Getting to the Top by Going through the Bottom – Philippians 2:1-11

How do you get to the top by going through the bottom? Doesn’t that go completely against everything we were taught by our parents about standing up for ourselves? We were told to not let people run over us. Be assertive! Take charge!

Let me tell you the story of a fellow from my previous church where I was the pastor many years ago. Don was a sort of “special” person. He was exceedingly nice and kind … and also odd and eccentric in many ways. I don’t think he had actual mental deficiencies, though it may have looked that way to many people. Having been a professional musician in earlier life before coming to know Christ, he may well have burned out some of his brain on substance abuse. Whatever his background, there was no doubt that Don deeply LOVED everyone in the church.

He worked diligently to know every person, and he had a genuine concern for each and every individual. In fact, whenever anyone from the church was in the hospital, he would visit with them each day they were admitted.  Yes, he was a little strange and some of those visits were a bit awkward, but there was no doubt that Don was a guy who simply loved you and believed when he prayed for you, God was going to help you!

One day, Don had a medical emergency – I forget if it was a gall bladder surgery or a ruptured appendicitis – but it was something that had him admitted for a series of days. And even long before the era of the immediacy of emails and Facebook communications, the word spread like wildfire through the church family that Don was in the hospital. And people started to visit him. Dozens of people would show up at the same time, and over the initial two or three days there were more than 150 people wanting to visit. They were continuously overflowing the hospital’s waiting area in the lobby. After a while, the hospital administration called the church office to appeal to us to make some church-wide effort to call off the visitation.

The application of this story to today’s reading is clearly obvious. The story of Don and our passage today from Philippians both illustrate the principle as stated in the words of Jesus Christ:  “Whoever wants to become great among you must be your servant, and whoever wants to be first must be slave of all. For even the Son of Man did not come to be served, but to serve, and to give his life as a ransom for many.”

It is clear from the letter to the Philippians that there was discord among certain people and factions in the church family in that city. The Apostle Paul reminds them in the first four verses of all the assets they possessed through faith and relationship with Christ Jesus. And he tells them that it would make his own joy complete if they would stop thinking of themselves and rather imitate Christ in humbly serving one another.

This great theological passage that defines the combination of Christ’s humanity and deity is given by Paul to remind his readers of the incredible humility of Christ – who set aside his personal rights in glory to condescend to earth, become human, and die the most awful of deaths. Surely the story of one who did something this amazing would goad the Philippians to faithfully follow that example in selfless service, one to another.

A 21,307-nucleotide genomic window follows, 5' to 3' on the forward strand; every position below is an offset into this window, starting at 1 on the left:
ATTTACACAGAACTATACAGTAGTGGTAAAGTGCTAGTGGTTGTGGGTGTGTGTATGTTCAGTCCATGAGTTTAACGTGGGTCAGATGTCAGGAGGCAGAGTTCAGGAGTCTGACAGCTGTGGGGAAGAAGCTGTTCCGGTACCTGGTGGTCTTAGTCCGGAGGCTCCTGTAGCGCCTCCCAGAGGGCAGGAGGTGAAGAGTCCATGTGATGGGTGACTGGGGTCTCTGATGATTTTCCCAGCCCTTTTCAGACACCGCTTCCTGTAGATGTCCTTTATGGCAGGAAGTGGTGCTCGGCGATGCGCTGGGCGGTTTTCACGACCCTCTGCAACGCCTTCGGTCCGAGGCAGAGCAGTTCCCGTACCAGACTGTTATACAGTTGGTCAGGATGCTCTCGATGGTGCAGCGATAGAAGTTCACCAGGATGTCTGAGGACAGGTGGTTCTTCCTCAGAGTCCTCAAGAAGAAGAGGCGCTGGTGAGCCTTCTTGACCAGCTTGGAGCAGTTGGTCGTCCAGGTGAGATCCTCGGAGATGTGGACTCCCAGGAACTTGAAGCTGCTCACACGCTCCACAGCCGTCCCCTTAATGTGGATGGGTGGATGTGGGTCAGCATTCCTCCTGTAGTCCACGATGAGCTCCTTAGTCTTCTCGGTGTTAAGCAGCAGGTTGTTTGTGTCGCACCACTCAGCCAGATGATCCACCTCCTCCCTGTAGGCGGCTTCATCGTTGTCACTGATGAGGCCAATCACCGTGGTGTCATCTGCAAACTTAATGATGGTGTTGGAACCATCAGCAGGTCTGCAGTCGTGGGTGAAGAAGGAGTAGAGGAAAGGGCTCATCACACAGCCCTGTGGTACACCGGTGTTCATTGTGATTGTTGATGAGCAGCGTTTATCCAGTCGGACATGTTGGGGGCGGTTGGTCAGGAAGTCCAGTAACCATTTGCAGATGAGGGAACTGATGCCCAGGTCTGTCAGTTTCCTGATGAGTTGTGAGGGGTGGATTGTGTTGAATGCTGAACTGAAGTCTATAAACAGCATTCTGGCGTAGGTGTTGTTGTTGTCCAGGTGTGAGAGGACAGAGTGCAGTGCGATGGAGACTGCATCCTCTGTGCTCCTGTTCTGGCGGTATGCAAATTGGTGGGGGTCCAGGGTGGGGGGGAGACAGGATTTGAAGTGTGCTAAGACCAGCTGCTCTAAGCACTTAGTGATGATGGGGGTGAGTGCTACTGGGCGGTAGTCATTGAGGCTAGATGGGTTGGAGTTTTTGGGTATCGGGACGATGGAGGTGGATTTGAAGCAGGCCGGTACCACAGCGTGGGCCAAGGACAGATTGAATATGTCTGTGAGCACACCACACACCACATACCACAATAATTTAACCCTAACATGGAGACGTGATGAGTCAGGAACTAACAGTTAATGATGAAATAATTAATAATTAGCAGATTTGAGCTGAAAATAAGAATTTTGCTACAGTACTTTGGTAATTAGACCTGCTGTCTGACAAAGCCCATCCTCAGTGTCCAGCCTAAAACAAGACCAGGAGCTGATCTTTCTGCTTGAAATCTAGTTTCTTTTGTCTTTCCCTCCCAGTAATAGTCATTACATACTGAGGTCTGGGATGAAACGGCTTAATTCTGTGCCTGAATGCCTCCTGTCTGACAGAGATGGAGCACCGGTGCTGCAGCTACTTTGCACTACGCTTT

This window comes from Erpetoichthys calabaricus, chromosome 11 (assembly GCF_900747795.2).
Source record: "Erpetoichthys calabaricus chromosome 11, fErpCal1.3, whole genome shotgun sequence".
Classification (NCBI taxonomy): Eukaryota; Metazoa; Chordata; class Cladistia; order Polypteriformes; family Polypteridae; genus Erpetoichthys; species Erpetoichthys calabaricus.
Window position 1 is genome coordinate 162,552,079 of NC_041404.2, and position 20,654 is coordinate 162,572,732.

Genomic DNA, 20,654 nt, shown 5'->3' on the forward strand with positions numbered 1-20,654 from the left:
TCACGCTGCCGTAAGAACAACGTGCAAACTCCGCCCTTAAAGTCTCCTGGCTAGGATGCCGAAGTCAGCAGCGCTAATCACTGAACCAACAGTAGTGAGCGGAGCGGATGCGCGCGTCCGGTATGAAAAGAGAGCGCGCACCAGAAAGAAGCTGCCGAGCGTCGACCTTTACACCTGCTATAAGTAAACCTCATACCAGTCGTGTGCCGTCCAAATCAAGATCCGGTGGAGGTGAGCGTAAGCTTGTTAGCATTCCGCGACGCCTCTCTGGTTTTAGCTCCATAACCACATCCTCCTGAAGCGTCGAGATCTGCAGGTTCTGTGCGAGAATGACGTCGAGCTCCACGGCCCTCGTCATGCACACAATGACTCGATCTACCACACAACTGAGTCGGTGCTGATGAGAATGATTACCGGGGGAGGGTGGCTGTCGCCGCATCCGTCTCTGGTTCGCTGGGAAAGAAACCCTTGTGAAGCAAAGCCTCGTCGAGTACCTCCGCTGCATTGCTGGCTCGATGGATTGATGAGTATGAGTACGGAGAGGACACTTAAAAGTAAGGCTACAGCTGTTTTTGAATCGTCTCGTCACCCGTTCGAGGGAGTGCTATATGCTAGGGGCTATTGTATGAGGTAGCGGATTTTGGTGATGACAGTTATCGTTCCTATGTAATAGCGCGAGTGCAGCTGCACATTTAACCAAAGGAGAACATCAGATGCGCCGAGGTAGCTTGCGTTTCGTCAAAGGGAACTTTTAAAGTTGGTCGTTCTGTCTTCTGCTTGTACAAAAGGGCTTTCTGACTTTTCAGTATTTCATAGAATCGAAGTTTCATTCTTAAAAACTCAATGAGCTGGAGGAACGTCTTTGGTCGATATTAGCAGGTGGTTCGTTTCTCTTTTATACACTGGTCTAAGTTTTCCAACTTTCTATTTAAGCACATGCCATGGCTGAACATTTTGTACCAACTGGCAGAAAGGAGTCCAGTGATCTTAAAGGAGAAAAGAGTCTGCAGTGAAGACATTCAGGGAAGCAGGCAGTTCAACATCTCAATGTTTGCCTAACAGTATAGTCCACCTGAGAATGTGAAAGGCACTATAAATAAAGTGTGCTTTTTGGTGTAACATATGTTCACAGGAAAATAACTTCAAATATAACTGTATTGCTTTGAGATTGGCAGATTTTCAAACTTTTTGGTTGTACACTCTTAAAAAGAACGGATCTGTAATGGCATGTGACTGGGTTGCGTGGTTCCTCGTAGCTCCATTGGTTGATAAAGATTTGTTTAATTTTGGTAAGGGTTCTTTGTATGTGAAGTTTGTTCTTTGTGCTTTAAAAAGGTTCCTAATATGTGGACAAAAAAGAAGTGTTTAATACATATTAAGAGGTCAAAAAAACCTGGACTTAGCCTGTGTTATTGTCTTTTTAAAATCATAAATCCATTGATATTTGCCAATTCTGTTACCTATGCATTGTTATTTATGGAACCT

Christ was glorified to the highest level due to his humble sacrifice, and likewise, those who serve others will have their own needs met in abundance by the grace and supply of a faithful heavenly Father who sees all and judges with fairness and equity. When we serve at the bottom, God ultimately rewards us at the top. It seems crazy to the way of the world’s thinking, but that is how God works his math … and we’ll talk about this again on Friday.

Philippians 2:1-11 – Imitating Christ’s Humility

2:1 Therefore if you have any encouragement from being united with Christ, if any comfort from his love, if any common sharing in the Spirit, if any tenderness and compassion, then make my joy complete by being like-minded, having the same love, being one in spirit and of one mind. Do nothing out of selfish ambition or vain conceit. Rather, in humility value others above yourselves,not looking to your own interests but each of you to the interests of the others.

In your relationships with one another, have the same mindset as Christ Jesus:

Who, being in very natureGod, did not consider equality with God something to be used to his own advantage; rather, he made himself nothing by taking the very nature of a servant, being made in human likeness. And being found in appearance as a man, he humbled himself by becoming obedient to death—even death on a cross!

Therefore God exalted him to the highest place and gave him the name that is above every name,10 that at the name of Jesus every knee should bow, in heaven and on earth and under the earth, 11 and every tongue acknowledge that Jesus Christ is Lord, to the glory of God the Father.

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About Randy Buchman

I live in Western Maryland, and among my too many pursuits and hobbies, I regularly feed multiple hungry blogs. I played college baseball, coached championship cross country teams at Williamsport (MD) High School, and have been a sportswriter for various publications and online venues. My main profession is as the lead pastor of a church in Hagerstown called Tri-State Fellowship. And I'm active in Civil War history and work/serve at Antietam National Battlefield with the Antietam Battlefield Guides organization. Occasionally I sleep.

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